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Article |

Lung Function in Children Following Empyema

Gregory J. Redding, MD; Lori Walund; Dean Walund, MD; Janet W. Jones, RPT; David C. Stamey, RRT; Ronald L. Gibson, MD, PhD
Am J Dis Child. 1990;144(12):1337-1342. doi:10.1001/archpedi.1990.02150360063021.
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• Spirometry was performed and response to exercise was measured in 15 children following recovery from empyema to evaluate the impact of pleural infection on subsequent lung function. Seven children underwent chest tube drainage; eight did not. The two groups were similar in age (mean±SD, 6±5 years), sex distribution, bacterial pathogen—producing empyema, and age at follow-up evaluation (12±5 years). Only one child reported recurrent respiratory symptoms. No child had restrictive spirometric changes (total lung capacity, 80%; vital capacity, 80% predicted) but seven of 15 had a reduced forced expiratory volume in 1 second (<80% predicted) or forced expiratory flow during the middle half of the vital capacity (<75% predicted), suggesting mild airway obstruction. No child demonstrated reduced exercise tolerance due to restrictive ventilatory limitations. Mild obstructive abnormalities in lung function were identified with equal frequency in children treated with and without chest tube drainage.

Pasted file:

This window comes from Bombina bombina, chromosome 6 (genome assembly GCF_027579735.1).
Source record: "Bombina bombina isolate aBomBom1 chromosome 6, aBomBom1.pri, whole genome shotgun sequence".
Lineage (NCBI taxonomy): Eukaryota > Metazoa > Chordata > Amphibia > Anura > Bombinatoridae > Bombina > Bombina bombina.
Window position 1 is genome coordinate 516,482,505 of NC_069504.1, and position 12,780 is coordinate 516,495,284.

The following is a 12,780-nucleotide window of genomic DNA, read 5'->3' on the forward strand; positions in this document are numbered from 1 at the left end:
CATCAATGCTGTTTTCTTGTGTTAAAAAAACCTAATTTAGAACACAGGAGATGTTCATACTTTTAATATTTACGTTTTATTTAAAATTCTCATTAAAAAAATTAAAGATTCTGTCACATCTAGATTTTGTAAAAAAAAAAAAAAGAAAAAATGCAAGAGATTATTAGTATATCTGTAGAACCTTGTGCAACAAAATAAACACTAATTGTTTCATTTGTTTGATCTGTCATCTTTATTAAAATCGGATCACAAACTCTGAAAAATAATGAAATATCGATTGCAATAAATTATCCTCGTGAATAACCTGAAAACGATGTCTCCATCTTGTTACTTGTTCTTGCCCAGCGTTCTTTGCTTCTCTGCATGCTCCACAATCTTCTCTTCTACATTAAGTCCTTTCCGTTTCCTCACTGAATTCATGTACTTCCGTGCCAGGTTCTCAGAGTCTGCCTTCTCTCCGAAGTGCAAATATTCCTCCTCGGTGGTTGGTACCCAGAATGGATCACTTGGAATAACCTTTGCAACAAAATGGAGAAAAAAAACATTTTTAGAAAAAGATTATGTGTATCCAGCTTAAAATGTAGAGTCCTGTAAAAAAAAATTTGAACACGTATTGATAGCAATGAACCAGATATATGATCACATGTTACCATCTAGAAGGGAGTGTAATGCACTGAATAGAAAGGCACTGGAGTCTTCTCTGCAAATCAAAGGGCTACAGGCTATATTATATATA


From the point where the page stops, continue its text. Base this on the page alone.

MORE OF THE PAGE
(AJDC. 1990;144:1337-1342)


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